FAITH leaders from Bradford have revealed how the district’s places of worship have adapted to the ‘new normal’ since their re-openings.

In early July, places of worship were given the government go-ahead to re-open, albeit with measures in place - including reduced capacities and strict social distancing rules - in an effort to stop the spread of COVID-19.

The district's churches, mosques and temples have since welcomed worshippers back, with the virus being taken "extremely seriously", according to local faith leaders.

Karen Kaur, Chair of Trustees at Bradford’s Guru Gobind Singh Gurdwara, and Ajit Singh Gill, President of the gurdwara, say the ‘new normal’ is “frustrating”, but also “necessary”.

“We have limited capacity to 30 people, we have a one-way traffic system and volunteers carry out track and trace, while also cleaning up and wiping down regularly”, they say.

“We have a very understanding congregation and they all wear face coverings, but on the off chance someone forgets theirs, we do provide them.

“There are no longer any live prayers or chanting, due to the increased rate of infection in Bradford, but when we first re-opened, we had prayers read from behind a screen for a short while.

“It is all quite frustrating, but it is necessary. Everyone says they feel really safe and our community is very understanding.

“I think this could all be a long-term thing, but we are prepared for that.”

When the school summer holidays started in July, out-of-school settings - including religious schools - were also allowed to re-open, as long as they had procedures in place to control the virus.

Mohammed Zubair is a teacher and administrator at the Masjid Quba madrassa in Manningham, and earlier this month, he explained: “We have staggered entry times, so we don’t all come in and leave at the same time, and staff clean and wipe down every classroom before we leave for the day.

“The kids sanitise their hands before they come in, and it is mandatory to wear a mask in the corridors”, Mr Zubair, who works for the Department of Education in his full-time job, added.

“Mosques have been taking this extremely seriously and adhering to all government guidelines.”

Hafeez Aziz, of the Al-Mustafa Centre in Girlington, also said: “Everyone understands how serious the situation is”, adding that the madrassa has received “a great response from students and parents” since re-opening in August.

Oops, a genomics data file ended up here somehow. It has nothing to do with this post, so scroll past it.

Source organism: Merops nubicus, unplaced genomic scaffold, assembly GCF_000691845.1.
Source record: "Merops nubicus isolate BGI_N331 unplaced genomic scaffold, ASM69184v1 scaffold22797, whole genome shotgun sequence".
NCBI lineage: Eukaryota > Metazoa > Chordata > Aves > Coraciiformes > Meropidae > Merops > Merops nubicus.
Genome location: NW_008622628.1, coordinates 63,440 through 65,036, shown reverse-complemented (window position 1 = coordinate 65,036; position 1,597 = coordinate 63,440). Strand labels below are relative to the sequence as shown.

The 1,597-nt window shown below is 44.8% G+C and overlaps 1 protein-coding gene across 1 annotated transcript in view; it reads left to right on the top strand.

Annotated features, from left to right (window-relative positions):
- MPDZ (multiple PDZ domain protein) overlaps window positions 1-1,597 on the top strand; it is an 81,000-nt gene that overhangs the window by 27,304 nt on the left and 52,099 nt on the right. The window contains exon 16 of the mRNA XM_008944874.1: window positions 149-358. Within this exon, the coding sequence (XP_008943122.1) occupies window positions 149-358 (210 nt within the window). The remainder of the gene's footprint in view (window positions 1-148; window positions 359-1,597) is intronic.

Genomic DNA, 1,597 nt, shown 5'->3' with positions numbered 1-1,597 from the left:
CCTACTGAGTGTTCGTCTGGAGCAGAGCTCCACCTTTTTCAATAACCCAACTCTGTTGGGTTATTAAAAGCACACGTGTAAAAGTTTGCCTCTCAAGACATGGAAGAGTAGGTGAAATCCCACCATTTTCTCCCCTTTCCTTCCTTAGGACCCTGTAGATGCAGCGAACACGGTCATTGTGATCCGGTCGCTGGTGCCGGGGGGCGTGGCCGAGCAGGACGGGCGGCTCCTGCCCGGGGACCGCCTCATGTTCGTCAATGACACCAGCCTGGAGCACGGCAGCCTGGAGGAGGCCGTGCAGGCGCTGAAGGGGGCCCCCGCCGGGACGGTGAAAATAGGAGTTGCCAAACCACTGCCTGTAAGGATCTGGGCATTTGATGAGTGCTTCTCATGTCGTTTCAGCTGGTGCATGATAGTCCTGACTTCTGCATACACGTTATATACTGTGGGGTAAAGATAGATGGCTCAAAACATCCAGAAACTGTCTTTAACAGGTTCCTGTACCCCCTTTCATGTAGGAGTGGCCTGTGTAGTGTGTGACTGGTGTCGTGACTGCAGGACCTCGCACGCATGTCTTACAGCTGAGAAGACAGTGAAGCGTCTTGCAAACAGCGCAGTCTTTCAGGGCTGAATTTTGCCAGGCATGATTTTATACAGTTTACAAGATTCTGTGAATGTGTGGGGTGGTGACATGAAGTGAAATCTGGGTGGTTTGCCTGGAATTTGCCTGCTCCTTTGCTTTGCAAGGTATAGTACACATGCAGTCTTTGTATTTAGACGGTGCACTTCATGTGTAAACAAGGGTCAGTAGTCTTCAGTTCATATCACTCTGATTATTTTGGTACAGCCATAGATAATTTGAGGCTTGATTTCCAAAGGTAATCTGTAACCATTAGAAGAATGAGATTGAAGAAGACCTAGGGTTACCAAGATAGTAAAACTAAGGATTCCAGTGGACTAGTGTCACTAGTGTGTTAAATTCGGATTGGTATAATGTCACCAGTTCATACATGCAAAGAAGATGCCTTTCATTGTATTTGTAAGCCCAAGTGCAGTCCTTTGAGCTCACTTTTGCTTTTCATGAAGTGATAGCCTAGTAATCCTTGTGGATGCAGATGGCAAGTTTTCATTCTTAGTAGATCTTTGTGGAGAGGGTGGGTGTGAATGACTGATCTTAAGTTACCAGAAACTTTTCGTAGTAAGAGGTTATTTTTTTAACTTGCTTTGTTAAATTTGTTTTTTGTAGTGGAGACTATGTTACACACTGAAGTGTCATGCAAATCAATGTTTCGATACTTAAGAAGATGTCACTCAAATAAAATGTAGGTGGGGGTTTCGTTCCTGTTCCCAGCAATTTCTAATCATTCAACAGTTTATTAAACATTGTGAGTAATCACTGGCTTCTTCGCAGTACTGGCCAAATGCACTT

“There is a screen at the teachers’ desks, and all teachers wear masks or visors, while we also have hand sanitiser for everyone on entry”, he said.

“Students leave one at a time, people bring their own prayer mats and we make sure social distancing is in place.”

Reverend Nathan Javed, of Grace Baptist Churches, claims that all the “necessary measures” have been implemented by places of worship across the district.

“All the things which need to be done are being done”, he says.

“Face coverings, hand sanitiser and the track and trace system are all being used, as well as two-metre distancing."

Reverend Nathan believes that places of worship have been affected by the virus in the same ways in which most other sections of society also have been.

“It’s like anywhere, we have all been affected to some degree”, he says.

“Things are tough, people’s mental health and anxieties are high, people are downcast and people have financial worries, too.

“It’s really important to keep ourselves safe, I’m longing to see some of my family members again, but we have to be careful.”

Javed Bashir, Safeguarding Consultant with Bradford-based Strengthening Faith Institutions (SFI), has supported places of worship with their re-openings, including with risk assessments and training in infection prevention and control.

"Places of worship in Bradford have been very cautious in dealing with COVID-19 and have gone beyond their normal duty to make sure everyone is safe", he said.

"It's been very difficult for places of worship as many of their rituals, including funerals and religious festivals, have had to change.

"SFI has provided them with the relevant support to carry out risk assessments and delivered COVID-19 compliance training.

"We have given the right support and guidance over the last six months and will continue to do so."